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Terminal Velocity and Shape of Cloud and Precipitation Drops Aloft

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  • 1 Department of Meteorology, University of California, Los Angeles
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Abstract

The terminal velocity of cloud and precipitation size drops has been analyzed for three physically distinct flow regimes: 1) slip flow about a water drop treated as rigid sphere at negligible Reynolds numbers, 2) continuum flow past a water drop treated as a rigid sphere with a steady wake at low and intermediate Reynolds numbers, and 3) continuum flow around a non-circulating water drop of equilibrium shape with an unsteady wake at moderate to large Reynolds numbers. In the lower regime the effect of slip was given by the first-order Knudsen number correction to Stokes drag. In the middle regime a semiempirical drag relation for a rigid sphere was used to obtain a formula for the Reynolds number in terms of the Davies number. In the upper regime a correlation of wind tunnel measurements on falling drops was used in conjunction with sea level terminal velocities for raindrops to obtain a formula for the Reynolds number in terms of the Bond number and physical property number.

The result for the upper regime gave values of the drag coefficient that were consistent with an invariance of shape with altitude in the atmosphere. Simple formulas are given for obtaining the axis ratio and projected diameter as a function of the equivalent spherical diameter. The resulting formulas for the terminal velocity in three diameter ranges (0.5 µm–19 µm, 19 µm–1.07 mm, 1.07 mm–7 mm) may be used to calculate the terminal velocity directly from the equivalent spherical diameter and the physical properties of the drop and atmosphere.

Abstract

The terminal velocity of cloud and precipitation size drops has been analyzed for three physically distinct flow regimes: 1) slip flow about a water drop treated as rigid sphere at negligible Reynolds numbers, 2) continuum flow past a water drop treated as a rigid sphere with a steady wake at low and intermediate Reynolds numbers, and 3) continuum flow around a non-circulating water drop of equilibrium shape with an unsteady wake at moderate to large Reynolds numbers. In the lower regime the effect of slip was given by the first-order Knudsen number correction to Stokes drag. In the middle regime a semiempirical drag relation for a rigid sphere was used to obtain a formula for the Reynolds number in terms of the Davies number. In the upper regime a correlation of wind tunnel measurements on falling drops was used in conjunction with sea level terminal velocities for raindrops to obtain a formula for the Reynolds number in terms of the Bond number and physical property number.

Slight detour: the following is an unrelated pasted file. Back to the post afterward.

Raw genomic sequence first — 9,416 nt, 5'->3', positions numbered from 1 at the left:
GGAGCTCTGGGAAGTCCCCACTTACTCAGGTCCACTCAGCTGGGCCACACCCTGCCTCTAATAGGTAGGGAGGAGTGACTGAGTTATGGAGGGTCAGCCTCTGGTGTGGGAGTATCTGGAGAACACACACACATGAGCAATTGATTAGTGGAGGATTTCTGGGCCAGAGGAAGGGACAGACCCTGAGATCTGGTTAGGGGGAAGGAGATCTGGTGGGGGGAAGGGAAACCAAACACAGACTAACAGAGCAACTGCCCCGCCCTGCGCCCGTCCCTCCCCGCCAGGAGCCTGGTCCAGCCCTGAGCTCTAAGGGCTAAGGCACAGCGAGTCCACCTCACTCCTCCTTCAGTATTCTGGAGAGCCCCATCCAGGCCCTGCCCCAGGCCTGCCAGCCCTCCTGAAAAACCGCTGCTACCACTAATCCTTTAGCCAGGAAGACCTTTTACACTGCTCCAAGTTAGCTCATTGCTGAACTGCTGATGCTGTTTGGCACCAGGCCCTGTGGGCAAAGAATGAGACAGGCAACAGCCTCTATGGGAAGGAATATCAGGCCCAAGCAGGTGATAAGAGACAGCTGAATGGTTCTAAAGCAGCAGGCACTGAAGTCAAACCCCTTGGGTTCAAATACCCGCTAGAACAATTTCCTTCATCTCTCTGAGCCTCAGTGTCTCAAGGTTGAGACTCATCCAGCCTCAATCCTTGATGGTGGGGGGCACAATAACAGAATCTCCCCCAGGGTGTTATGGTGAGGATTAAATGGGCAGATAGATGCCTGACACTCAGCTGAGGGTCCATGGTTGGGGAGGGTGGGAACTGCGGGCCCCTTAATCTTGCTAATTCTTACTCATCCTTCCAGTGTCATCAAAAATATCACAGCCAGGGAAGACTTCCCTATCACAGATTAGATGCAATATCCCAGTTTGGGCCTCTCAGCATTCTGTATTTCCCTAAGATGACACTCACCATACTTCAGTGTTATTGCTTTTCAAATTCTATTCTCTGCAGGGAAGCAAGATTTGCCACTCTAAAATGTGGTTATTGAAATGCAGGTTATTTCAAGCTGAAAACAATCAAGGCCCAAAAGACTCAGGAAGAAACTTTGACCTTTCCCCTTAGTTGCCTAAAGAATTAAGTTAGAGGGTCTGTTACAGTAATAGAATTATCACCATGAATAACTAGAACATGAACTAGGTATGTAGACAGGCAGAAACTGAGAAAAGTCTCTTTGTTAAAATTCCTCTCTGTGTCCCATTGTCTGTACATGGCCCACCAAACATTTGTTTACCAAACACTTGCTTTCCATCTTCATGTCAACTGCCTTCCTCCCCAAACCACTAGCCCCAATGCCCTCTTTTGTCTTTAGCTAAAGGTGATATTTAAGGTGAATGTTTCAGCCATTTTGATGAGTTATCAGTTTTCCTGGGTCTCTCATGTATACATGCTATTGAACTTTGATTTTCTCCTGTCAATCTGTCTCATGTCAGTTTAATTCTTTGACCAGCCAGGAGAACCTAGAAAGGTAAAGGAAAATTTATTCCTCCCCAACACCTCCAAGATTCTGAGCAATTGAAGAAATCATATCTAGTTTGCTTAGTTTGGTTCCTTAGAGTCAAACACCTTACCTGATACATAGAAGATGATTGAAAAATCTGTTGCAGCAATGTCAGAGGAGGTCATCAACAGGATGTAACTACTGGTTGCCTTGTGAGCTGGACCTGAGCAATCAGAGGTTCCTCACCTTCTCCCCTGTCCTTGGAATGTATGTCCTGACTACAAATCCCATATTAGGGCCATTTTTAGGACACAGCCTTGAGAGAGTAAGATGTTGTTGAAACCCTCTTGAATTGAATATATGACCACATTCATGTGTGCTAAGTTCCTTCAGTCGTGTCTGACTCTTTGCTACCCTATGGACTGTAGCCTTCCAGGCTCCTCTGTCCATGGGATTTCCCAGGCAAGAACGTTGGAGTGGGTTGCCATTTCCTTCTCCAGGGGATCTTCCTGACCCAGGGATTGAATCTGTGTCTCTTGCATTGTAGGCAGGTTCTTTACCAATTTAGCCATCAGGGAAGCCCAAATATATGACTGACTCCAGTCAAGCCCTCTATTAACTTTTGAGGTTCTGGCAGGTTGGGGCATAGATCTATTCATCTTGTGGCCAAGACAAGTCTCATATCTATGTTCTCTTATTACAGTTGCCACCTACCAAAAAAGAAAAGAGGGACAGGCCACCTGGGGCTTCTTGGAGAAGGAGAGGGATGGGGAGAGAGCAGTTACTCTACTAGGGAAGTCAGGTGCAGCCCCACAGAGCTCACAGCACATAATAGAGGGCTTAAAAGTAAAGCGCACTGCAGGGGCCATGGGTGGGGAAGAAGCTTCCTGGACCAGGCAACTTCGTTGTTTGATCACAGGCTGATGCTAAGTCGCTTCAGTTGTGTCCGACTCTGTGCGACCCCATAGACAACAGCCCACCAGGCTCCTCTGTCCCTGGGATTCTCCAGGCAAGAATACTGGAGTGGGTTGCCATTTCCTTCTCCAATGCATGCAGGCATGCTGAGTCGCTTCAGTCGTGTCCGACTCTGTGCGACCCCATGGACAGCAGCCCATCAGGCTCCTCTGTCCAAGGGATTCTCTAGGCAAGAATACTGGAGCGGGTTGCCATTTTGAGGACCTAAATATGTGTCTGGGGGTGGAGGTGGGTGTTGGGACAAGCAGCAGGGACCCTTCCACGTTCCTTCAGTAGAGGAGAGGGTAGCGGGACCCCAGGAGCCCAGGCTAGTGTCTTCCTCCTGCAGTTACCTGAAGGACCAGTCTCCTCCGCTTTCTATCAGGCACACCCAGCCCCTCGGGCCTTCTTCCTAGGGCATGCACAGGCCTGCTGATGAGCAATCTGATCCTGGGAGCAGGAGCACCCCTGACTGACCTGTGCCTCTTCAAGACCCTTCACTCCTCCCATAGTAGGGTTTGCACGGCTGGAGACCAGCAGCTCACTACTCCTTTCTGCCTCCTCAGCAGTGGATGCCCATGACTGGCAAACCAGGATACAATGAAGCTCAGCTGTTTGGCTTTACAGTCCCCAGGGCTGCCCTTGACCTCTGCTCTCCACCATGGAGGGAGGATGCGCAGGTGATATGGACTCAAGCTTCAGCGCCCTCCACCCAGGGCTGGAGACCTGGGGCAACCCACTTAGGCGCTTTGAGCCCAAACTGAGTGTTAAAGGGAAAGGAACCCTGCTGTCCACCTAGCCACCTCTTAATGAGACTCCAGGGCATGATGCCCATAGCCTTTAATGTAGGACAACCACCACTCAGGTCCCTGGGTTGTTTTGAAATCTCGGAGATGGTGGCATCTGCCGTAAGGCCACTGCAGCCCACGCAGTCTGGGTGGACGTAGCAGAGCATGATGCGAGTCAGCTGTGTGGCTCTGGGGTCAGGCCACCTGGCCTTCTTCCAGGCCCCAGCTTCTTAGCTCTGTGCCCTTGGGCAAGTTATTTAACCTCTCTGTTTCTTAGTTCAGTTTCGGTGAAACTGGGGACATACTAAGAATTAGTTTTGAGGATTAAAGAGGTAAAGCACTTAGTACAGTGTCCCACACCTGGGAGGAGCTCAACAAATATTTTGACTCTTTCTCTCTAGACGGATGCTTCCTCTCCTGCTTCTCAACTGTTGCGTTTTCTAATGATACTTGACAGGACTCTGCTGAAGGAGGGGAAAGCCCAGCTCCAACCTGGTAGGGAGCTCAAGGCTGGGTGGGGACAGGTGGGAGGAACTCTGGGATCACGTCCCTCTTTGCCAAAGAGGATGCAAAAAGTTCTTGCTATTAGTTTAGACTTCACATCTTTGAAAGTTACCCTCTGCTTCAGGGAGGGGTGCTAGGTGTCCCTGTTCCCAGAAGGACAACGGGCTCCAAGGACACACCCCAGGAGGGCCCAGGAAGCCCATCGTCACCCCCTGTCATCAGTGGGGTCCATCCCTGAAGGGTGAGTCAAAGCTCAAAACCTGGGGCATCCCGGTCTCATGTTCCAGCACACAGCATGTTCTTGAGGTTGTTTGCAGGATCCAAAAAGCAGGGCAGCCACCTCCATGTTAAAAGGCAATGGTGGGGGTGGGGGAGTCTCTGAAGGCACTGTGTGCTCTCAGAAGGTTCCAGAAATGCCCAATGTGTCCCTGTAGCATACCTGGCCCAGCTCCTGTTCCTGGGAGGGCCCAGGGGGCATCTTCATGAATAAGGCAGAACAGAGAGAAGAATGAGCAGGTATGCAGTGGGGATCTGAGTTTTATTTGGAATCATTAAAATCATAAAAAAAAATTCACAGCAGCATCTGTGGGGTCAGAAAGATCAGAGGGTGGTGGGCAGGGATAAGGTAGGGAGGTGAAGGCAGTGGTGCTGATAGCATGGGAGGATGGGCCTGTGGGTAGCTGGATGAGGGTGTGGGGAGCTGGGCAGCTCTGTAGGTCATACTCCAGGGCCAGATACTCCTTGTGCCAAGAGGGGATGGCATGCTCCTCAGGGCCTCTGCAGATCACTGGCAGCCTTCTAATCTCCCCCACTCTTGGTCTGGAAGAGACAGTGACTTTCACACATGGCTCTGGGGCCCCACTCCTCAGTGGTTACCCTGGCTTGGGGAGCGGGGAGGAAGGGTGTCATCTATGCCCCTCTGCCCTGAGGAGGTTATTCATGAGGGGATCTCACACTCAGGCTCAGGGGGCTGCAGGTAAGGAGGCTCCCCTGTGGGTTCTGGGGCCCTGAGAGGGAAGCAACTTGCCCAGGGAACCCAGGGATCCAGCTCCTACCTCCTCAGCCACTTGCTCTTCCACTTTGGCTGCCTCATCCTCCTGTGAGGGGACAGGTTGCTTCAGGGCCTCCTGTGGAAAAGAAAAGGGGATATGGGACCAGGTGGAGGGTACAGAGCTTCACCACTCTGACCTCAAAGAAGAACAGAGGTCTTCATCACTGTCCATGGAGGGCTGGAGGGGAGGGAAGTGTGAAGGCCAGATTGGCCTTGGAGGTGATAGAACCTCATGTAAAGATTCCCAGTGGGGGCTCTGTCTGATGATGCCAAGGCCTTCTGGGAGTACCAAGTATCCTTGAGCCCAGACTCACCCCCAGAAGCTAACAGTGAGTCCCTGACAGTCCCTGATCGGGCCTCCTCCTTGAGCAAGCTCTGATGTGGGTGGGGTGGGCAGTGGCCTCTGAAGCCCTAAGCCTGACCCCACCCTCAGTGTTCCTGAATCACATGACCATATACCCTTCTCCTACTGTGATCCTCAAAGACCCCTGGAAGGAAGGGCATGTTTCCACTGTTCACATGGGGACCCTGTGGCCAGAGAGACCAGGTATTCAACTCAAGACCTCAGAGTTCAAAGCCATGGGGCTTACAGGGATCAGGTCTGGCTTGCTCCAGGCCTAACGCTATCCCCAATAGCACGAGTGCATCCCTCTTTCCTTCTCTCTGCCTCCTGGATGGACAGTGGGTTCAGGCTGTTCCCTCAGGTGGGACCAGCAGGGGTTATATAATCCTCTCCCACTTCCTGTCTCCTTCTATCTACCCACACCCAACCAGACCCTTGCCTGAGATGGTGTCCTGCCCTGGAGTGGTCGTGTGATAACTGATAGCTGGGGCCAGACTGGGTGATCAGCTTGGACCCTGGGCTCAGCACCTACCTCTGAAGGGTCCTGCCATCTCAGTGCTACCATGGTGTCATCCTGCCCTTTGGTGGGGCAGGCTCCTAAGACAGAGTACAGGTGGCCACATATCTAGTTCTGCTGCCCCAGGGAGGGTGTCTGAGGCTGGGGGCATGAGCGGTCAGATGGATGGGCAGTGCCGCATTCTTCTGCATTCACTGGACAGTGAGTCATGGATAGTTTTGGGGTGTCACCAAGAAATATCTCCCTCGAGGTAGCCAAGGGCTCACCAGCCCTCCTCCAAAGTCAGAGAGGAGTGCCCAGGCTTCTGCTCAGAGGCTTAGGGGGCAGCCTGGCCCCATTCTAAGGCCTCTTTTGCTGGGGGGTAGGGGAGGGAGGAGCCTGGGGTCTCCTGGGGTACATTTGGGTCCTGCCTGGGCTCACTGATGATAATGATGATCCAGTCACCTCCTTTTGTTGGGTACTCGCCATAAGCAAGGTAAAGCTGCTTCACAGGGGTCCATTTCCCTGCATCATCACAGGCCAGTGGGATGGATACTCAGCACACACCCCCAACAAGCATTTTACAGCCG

The result for the upper regime gave values of the drag coefficient that were consistent with an invariance of shape with altitude in the atmosphere. Simple formulas are given for obtaining the axis ratio and projected diameter as a function of the equivalent spherical diameter. The resulting formulas for the terminal velocity in three diameter ranges (0.5 µm–19 µm, 19 µm–1.07 mm, 1.07 mm–7 mm) may be used to calculate the terminal velocity directly from the equivalent spherical diameter and the physical properties of the drop and atmosphere.

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